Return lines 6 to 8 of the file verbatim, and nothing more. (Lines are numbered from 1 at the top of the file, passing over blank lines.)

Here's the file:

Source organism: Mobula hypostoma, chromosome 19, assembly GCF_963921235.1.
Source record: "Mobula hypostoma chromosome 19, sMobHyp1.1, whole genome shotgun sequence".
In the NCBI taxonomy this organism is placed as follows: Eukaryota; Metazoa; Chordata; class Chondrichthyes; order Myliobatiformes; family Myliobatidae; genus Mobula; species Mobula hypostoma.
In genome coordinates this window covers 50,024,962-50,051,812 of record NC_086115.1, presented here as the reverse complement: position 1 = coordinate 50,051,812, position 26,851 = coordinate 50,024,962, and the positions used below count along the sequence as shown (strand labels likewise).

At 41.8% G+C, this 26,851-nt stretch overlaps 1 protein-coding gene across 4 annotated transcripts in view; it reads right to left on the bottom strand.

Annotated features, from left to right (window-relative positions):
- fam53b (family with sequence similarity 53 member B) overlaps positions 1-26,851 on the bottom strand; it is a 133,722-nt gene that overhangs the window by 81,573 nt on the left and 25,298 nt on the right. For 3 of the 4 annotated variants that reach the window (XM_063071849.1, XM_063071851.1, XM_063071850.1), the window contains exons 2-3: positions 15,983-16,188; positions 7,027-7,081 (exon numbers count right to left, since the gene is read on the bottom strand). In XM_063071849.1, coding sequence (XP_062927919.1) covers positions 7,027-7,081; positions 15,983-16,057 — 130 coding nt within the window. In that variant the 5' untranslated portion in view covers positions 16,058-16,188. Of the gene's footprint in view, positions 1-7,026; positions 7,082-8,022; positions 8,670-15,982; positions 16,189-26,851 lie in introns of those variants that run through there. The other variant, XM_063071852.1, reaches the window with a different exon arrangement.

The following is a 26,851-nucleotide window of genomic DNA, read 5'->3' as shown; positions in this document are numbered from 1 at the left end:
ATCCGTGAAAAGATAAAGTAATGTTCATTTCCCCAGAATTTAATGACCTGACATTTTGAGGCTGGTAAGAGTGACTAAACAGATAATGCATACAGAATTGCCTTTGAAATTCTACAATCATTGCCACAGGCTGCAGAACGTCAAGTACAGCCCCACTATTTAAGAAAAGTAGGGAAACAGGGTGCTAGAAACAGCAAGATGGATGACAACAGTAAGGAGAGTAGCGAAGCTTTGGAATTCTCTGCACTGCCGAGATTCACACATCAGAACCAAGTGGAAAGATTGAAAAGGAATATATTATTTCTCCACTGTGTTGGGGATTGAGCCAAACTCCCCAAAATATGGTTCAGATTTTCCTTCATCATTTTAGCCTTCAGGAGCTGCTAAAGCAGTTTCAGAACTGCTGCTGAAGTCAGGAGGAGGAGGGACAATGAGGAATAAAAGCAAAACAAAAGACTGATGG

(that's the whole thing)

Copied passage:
Annotated features, from left to right (window-relative positions):
- fam53b (family with sequence similarity 53 member B) overlaps positions 1-26,851 on the bottom strand; it is a 133,722-nt gene that overhangs the window by 81,573 nt on the left and 25,298 nt on the right. For 3 of the 4 annotated variants that reach the window (XM_063071849.1, XM_063071851.1, XM_063071850.1), the window contains exons 2-3: positions 15,983-16,188; positions 7,027-7,081 (exon numbers count right to left, since the gene is read on the bottom strand). In XM_063071849.1, coding sequence (XP_062927919.1) covers positions 7,027-7,081; positions 15,983-16,057 — 130 coding nt within the window. In that variant the 5' untranslated portion in view covers positions 16,058-16,188. Of the gene's footprint in view, positions 1-7,026; positions 7,082-8,022; positions 8,670-15,982; positions 16,189-26,851 lie in introns of those variants that run through there. The other variant, XM_063071852.1, reaches the window with a different exon arrangement.

The following is a 26,851-nucleotide window of genomic DNA, read 5'->3' as shown; positions in this document are numbered from 1 at the left end: